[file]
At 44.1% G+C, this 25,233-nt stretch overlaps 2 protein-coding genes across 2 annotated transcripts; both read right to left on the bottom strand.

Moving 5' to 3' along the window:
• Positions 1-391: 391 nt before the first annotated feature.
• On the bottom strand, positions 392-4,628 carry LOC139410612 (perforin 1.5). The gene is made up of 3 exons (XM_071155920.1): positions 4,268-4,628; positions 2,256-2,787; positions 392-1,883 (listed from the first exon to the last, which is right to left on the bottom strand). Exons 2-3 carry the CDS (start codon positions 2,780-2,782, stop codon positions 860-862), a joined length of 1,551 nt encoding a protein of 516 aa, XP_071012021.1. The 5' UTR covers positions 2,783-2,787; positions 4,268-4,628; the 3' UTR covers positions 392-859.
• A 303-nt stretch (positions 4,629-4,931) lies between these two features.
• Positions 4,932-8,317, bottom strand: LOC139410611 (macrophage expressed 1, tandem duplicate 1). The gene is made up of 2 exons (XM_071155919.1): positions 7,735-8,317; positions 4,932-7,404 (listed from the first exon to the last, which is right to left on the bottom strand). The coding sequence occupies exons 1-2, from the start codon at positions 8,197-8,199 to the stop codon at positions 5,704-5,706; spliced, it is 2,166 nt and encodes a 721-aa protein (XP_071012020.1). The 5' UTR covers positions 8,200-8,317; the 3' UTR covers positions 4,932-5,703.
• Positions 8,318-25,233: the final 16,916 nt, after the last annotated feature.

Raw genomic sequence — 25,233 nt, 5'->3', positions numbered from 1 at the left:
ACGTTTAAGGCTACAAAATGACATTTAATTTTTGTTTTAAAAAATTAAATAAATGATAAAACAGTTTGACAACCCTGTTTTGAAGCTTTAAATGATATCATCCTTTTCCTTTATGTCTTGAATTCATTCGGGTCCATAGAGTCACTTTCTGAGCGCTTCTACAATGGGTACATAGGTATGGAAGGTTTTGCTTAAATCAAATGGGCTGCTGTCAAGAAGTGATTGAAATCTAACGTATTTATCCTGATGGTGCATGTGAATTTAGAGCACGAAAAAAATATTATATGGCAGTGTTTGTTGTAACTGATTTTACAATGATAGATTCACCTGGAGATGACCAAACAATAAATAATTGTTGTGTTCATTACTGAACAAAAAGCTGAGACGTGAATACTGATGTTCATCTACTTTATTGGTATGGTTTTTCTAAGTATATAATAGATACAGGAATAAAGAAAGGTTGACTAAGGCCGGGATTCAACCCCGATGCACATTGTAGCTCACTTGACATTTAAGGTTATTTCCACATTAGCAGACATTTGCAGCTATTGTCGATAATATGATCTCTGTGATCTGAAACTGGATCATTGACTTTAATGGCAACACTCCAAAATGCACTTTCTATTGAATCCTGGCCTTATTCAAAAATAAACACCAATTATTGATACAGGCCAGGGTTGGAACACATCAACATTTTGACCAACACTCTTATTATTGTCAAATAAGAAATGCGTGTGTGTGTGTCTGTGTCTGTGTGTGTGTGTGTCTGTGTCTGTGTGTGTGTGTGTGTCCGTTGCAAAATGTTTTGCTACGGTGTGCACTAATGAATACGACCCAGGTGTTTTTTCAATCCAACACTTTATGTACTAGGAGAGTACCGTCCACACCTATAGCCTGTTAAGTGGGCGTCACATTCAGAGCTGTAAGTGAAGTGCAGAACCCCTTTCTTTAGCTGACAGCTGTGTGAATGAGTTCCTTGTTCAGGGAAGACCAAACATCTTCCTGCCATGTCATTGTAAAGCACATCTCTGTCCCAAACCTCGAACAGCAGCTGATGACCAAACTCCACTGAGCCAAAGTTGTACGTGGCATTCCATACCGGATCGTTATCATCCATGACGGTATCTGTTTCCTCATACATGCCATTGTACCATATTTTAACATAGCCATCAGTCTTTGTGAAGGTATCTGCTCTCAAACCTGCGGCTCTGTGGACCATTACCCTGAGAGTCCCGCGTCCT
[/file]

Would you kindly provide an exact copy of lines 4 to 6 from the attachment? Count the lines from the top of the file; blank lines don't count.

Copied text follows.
• On the bottom strand, positions 392-4,628 carry LOC139410612 (perforin 1.5). The gene is made up of 3 exons (XM_071155920.1): positions 4,268-4,628; positions 2,256-2,787; positions 392-1,883 (listed from the first exon to the last, which is right to left on the bottom strand). Exons 2-3 carry the CDS (start codon positions 2,780-2,782, stop codon positions 860-862), a joined length of 1,551 nt encoding a protein of 516 aa, XP_071012021.1. The 5' UTR covers positions 2,783-2,787; positions 4,268-4,628; the 3' UTR covers positions 392-859.
• A 303-nt stretch (positions 4,629-4,931) lies between these two features.
• Positions 4,932-8,317, bottom strand: LOC139410611 (macrophage expressed 1, tandem duplicate 1). The gene is made up of 2 exons (XM_071155919.1): positions 7,735-8,317; positions 4,932-7,404 (listed from the first exon to the last, which is right to left on the bottom strand). The coding sequence occupies exons 1-2, from the start codon at positions 8,197-8,199 to the stop codon at positions 5,704-5,706; spliced, it is 2,166 nt and encodes a 721-aa protein (XP_071012020.1). The 5' UTR covers positions 8,200-8,317; the 3' UTR covers positions 4,932-5,703.